Chef’s rise proof of hard work and talent

Published on February 16, 2021

Lasha Gust is the recipient of the 2020 Spirit of NAIT Alumni Award

Lasha Gust grew up surrounded by 3 different generations of female cooks: her mom, her grandma, and her great-grandma, whose perogies were legendary to anyone lucky enough to taste them.  

“I vividly remember her kitchen,” Gust says. “Because that’s where everything happened.” 

Those early role models instilled a love of cooking in Gust (Cooking '14 and Culinary Arts ’15) from a young age. But she quickly started taking things into her own hands. Because her mom worked weekends, it often fell to a teenaged Gust to cook the family’s Sunday dinners. After one such meal, her younger sister wanted a sundae for dessert. They had ice cream in the house, but nothing to put on top. 

Without thinking, Gust whipped up a caramel sauce from scratch – and a few minutes later, her newly sated family members were researching culinary programs to enrol her in. 

A rising star 

Lasha Gust in the kitchen at High Dough, a Detroit-style pizza restaurant in Edmonton.Since then, Gust has done nothing but excel. After graduating from NAIT, she has cooked at multiple acclaimed restaurants in Edmonton, including downtown’s Wishbone, where she worked her way up to overseeing the entire kitchen as chef de cuisine.  

For the past year, Gust has dedicated herself to high-end pizza at High Dough, a buzzworthy Detroit-style pizzeria in the Garneau neighbourhood. Along the way, she has cultivated an inclusive kitchen environment while also advocating for female chefs around the city. 

At Wishbone, Gust quickly distinguished herself with her cheerful personality, relentless work ethic, and creative problem solving.  

“She works her butt off,” says Brayden Kozak (Culinary Arts ’02), co-owner of Wishbone. “More often than not, she’s seeing and accomplishing tasks without having to bring them to my attention until they’re already done.” 

Mentor to many 

Wishbone is where Pedro Garcia Guerra first met Gust, when he got a job helping the restaurant get ready for the annual Taste of Edmonton festival in 2018. 

At the time Guerra was a home baker struggling through a business degree, and he fell in love with the atmosphere of the Wishbone kitchen. He was so inspired, in fact, that he decided to abruptly switch career paths.  

“She loves her job. You can just tell.” 

Now Guerra works in the restaurant industry himself, and he’s never looked back. 

“She was very encouraging,” he says of Gust. When Guerra first told her he was considering pursuing cooking as a career, Gust showed up the next day with a pile of old NAIT textbooks for him to borrow. “She loves her job,” he adds. “You can just tell.”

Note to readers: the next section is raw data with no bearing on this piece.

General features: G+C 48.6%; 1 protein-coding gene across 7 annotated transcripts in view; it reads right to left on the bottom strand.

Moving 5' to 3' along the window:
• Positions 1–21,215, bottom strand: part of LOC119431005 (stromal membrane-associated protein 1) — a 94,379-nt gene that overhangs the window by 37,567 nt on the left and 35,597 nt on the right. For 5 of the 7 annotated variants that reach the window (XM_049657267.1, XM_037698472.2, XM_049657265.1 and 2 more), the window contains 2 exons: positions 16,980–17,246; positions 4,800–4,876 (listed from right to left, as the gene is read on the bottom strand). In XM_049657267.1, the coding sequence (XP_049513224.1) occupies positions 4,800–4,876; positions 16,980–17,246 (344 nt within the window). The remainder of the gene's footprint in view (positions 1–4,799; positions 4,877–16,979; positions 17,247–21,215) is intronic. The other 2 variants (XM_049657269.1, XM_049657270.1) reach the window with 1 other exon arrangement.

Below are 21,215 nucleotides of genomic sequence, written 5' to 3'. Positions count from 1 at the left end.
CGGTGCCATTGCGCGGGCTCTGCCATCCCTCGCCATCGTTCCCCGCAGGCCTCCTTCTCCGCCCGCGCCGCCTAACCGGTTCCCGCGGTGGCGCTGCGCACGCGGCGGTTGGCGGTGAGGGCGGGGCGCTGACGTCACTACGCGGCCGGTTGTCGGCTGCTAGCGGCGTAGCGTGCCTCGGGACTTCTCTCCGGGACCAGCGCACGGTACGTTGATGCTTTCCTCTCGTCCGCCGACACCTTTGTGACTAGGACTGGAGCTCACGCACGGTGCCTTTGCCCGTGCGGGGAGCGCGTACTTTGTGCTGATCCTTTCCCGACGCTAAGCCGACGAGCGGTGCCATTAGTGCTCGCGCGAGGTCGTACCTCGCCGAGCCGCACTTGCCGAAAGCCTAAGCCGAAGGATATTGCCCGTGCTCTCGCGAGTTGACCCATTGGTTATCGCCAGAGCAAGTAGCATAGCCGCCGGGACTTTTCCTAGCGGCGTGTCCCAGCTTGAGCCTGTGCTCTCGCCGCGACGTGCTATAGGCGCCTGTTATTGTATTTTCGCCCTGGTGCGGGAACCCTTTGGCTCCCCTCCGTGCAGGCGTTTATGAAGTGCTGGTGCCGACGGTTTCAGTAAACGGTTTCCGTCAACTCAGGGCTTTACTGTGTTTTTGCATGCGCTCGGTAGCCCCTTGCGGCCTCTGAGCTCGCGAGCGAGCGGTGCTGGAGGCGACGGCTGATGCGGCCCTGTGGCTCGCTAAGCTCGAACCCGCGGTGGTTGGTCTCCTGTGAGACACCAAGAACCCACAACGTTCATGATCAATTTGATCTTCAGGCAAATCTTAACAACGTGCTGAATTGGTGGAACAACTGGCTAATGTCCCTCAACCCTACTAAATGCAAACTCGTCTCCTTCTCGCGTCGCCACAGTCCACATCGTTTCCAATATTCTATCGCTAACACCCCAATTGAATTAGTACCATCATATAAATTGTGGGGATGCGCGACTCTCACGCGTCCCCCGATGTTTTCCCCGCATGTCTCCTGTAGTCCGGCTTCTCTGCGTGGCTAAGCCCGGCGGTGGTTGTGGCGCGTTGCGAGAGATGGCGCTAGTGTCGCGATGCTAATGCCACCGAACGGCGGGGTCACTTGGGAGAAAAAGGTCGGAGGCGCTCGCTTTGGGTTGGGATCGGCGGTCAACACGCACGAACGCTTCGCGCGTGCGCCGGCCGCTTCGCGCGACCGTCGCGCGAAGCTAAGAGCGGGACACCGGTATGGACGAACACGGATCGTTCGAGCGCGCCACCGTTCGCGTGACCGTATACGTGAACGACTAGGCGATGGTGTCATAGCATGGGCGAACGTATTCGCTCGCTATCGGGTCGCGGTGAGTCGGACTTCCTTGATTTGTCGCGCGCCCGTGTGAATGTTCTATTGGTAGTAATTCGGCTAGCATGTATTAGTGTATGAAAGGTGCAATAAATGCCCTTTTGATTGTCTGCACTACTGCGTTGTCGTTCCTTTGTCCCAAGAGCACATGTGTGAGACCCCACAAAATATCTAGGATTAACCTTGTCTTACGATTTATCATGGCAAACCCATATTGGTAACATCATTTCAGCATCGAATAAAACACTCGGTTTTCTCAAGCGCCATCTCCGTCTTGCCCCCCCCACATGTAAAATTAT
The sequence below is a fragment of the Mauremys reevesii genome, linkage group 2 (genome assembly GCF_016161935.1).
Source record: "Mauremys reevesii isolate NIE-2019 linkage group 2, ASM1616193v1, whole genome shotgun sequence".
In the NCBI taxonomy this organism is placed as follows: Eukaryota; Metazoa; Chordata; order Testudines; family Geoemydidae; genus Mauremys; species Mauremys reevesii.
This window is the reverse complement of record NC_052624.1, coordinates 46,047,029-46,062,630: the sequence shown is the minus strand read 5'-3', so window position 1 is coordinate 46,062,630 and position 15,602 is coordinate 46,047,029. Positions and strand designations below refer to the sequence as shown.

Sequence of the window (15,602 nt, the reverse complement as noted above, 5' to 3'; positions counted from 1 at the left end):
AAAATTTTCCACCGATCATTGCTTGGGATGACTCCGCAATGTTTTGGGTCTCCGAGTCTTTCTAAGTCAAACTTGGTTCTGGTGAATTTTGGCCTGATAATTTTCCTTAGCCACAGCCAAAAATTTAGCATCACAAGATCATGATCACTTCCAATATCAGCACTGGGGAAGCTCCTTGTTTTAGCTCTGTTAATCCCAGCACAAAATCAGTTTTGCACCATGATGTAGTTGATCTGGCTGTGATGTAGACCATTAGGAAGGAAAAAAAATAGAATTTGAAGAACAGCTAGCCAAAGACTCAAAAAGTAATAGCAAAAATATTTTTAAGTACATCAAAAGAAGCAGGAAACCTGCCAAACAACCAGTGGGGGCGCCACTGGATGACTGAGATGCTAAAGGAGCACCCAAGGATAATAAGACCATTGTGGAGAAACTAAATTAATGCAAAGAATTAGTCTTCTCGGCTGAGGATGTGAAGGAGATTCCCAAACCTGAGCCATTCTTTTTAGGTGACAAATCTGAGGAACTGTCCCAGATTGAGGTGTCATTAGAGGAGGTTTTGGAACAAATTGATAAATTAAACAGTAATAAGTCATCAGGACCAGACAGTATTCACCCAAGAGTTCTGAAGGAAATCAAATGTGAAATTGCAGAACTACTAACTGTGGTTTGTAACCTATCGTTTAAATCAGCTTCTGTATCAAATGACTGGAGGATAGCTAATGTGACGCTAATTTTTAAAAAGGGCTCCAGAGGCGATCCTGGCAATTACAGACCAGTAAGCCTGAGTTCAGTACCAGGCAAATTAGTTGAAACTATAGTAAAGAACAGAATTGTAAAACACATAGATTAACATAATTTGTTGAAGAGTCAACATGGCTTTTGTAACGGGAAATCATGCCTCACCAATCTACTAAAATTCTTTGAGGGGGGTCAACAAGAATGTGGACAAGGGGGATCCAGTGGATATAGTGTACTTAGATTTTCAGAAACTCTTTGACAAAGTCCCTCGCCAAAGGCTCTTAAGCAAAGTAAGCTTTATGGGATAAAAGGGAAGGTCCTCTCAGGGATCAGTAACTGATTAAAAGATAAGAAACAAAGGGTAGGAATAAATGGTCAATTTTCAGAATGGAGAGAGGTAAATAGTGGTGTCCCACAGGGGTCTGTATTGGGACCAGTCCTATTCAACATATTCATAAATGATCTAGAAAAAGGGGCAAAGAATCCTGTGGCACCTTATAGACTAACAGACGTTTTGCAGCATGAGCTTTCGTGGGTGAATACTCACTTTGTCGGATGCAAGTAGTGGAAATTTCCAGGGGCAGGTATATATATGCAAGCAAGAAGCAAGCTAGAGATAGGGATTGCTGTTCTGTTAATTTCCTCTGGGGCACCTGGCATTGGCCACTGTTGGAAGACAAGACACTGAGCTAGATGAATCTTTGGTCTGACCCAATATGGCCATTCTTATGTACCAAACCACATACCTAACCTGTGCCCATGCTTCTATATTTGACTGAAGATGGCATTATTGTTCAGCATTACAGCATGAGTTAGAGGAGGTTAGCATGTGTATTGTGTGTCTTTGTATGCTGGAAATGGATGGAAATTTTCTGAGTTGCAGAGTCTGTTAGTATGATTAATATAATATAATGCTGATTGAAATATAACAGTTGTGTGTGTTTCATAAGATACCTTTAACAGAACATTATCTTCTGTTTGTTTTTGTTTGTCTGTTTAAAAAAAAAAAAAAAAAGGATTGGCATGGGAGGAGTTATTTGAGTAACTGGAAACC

Cooking like a girl – and proud of it 

Gust is also a strong advocate for her fellow female chefs, who are still significantly underrepresented in kitchens around the city.  

“I am very used to being the only girl in the room,” she says. “I don’t even notice it anymore.”  

To help bring awareness to this disparity, in 2019 Gust organized the Cook Like a Girl event, which paired 12 female chefs and 12 female bartenders for a special sold-out dinner at Wishbone that raised money for WIN House, an organization that helps women in Edmonton who are fleeing domestic violence. 

When the COVID-19 pandemic hit last spring, Gust was forced to use her creativity once again when Kozak and his business partner made the difficult decision to shut down Wishbone.  

At the same time, the partners decided to reimagine their other restaurant, Three Boars, as a deep-dish pizzeria to accommodate the new emphasis on takeout and delivery. The only employee Kozak kept on, from either restaurant, was Gust. 

“I knew that she was more than capable of doing everything that we needed to do—especially not knowing what we needed to do,” Kozak says. “While everything was crumbling around us, it was important for me to have my friend by my side.” 

Proving herself one dough at a time 

Gust had previous experience making pizza, but High Dough still came with a learning curve. For instance, each piece of the restaurant’s dough has to proof in individual pans, and the restaurant only had about a dozen of them when they opened their doors on April 1.  

“I couldn’t imagine doing this without her.” 

Right away, upwards of 40 orders started coming in each night. Once word got out, demand jumped even higher. These days, Gust and her co-workers are responsible for making nearly 100 pizzas every single day. (Luckily, they have more pans now.) 

Once again, Gust has taken to her new position with aplomb. “It’s very difficult to find cooks like her—or people like her,” says Kozak.  

At this point, he considers her an unofficial partner at High Dough.  

“I couldn’t imagine doing this without her.” 

Spirit of NAIT Alumni Award

Lasha Gust received the Spirit of NAIT Alumni Award for her accomplishments in the culinary arts profession and mentorship of the next generation of chefs. It is awarded to alumni who have made exceptional advances or achievements in their career within 12 years of graduation.